Pieces from the Afghan puzzle are still missing

One major problem is fitting Afghanistan into an effective regional framework. Neither the SAARC nor the SCO nor the Istanbul Process is willing to assume a leadership role

At last count, there were some 1,365 policy papers on Afghanistan produced worldwide by recognized think-tanks and NGOs in the past five years. Here is one more, but substantially different paper, called Envisioning Afghanistan post- 2014: Joint Declaration on Regional Peace and Stability, produced by Friedrich-Ebert- Stiftung.

Why is it different? It is truly regional, emanating from policy groups and 60 experts from the neighborhood who reconcile their national interests, through compromise, in seeking consensus to arrive at a common minimum interest paper, scripted, owned and driven by the Afghans. It took 18 months to produce. It was launched in Kabul, Istanbul, Islamabad, Brussels, Berlin, New York and Washington, DC – and will be launched in Central Asia and New Delhi later this year.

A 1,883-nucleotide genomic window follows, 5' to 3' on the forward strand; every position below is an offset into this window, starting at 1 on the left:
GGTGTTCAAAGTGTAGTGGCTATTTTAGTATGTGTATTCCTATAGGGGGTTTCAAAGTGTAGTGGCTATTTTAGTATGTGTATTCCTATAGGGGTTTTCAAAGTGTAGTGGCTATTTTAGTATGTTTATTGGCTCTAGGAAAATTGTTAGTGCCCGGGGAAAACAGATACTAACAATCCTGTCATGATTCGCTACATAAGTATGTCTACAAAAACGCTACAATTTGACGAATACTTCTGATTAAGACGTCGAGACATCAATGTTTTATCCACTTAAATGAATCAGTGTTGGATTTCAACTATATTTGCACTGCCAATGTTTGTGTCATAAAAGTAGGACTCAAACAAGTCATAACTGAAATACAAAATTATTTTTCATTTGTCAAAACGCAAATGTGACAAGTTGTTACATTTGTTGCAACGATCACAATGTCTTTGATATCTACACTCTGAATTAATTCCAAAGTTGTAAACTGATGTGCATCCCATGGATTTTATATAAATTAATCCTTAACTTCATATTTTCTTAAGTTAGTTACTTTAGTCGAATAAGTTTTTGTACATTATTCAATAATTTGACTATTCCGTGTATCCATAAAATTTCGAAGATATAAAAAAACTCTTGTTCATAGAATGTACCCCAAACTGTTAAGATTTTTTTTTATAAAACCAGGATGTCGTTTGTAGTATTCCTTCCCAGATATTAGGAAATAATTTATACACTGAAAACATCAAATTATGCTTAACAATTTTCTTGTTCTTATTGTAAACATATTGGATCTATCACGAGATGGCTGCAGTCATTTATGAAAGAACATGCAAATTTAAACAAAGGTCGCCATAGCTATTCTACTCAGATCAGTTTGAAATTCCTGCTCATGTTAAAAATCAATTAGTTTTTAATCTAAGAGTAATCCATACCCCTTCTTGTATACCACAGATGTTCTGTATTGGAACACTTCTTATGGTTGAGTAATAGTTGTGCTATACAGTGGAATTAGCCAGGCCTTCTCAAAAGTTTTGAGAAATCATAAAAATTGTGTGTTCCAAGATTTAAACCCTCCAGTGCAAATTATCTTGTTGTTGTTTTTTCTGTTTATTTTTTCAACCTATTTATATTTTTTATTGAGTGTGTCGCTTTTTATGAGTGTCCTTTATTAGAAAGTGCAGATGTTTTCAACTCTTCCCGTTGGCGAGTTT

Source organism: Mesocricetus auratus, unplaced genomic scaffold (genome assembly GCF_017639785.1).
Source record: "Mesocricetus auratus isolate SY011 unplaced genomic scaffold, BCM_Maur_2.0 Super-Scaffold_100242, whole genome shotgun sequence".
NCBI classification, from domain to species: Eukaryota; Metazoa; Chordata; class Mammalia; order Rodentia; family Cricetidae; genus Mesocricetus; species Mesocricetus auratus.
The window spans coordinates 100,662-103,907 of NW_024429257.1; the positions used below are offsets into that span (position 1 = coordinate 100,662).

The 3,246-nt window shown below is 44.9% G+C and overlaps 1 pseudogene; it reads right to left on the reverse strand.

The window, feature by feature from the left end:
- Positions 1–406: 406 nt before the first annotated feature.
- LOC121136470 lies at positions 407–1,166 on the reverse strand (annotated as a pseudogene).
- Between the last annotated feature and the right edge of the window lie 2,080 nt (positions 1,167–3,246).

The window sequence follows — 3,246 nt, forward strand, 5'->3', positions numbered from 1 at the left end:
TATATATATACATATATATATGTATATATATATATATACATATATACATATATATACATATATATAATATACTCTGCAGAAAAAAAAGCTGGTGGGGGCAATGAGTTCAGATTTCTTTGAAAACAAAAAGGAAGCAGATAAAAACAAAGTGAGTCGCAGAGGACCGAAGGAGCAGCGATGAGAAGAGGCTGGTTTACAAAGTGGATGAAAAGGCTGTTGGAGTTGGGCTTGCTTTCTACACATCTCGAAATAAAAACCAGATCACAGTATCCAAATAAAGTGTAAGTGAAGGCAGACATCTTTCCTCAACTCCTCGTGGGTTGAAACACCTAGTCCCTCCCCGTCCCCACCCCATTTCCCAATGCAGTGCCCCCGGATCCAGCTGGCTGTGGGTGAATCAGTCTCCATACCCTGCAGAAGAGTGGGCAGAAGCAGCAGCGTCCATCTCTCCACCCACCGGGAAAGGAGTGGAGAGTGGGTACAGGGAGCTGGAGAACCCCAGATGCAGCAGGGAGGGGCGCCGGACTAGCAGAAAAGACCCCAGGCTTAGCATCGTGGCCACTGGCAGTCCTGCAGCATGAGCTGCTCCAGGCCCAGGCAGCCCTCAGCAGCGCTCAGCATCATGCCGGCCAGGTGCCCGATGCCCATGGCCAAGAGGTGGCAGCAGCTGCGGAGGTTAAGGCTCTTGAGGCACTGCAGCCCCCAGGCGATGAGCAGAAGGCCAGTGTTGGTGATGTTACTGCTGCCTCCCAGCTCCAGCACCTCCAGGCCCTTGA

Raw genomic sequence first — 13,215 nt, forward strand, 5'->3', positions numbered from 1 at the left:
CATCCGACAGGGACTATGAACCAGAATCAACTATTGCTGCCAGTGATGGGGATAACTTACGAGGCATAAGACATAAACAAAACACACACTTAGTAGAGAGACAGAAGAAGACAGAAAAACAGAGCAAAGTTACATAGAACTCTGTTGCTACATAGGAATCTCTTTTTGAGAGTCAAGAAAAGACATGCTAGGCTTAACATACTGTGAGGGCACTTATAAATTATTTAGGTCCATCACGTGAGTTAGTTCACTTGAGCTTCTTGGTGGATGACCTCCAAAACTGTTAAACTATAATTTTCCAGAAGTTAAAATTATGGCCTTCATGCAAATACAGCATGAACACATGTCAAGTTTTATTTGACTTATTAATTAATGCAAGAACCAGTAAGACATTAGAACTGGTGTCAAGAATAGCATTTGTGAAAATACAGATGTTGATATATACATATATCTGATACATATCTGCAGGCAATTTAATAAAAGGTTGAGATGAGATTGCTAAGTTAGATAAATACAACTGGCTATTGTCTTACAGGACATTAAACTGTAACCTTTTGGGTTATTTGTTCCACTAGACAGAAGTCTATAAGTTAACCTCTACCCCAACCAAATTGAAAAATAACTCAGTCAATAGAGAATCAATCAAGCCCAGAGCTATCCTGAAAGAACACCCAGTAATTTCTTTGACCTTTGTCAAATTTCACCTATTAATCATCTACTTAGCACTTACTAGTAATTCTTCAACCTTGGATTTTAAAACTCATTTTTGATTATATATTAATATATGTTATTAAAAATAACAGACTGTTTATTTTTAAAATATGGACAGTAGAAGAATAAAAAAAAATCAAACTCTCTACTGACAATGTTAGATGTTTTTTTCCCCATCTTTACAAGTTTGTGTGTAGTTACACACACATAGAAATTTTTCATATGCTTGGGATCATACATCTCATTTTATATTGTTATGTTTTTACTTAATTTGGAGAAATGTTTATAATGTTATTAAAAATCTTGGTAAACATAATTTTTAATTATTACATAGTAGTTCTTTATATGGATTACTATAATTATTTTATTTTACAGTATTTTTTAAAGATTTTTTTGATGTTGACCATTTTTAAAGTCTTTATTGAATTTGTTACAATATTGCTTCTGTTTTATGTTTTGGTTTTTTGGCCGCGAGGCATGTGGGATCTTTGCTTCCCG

The Regional Declaration seeks to make Afghanistan an asset for all, through actions at national, regional and international levels, encompassing the period of transition and transformation ending in 2025. The ultimate goal is to secure enduring neutrality for Afghanistan which it enjoyed for a 100 years, especially in the period between 1929 to 1978 which was the most prosperous. The paper on neutrality is a work-in-progress.

If neutrality is accepted by the Pakistani Army, a grand bargain could follow. Pakistan agreeing to end its support for the Afghan Taliban in return for Afghanistan accepting the Durand Line as its international border. For Pakistan and the region there are a number of other benefits including reducing security concerns from two hostile fronts to one. The Regional Declaration recognizes a serious trust deficit between Afghanistan and Pakistan, and therefore, anoints Pakistan as the pivotal player – both as a spoiler and an enabler. The recommendations call for inclusive, transparent and democratic presidential and parliamentary polls, which are the conditions set by the international community for keeping their financial commitments.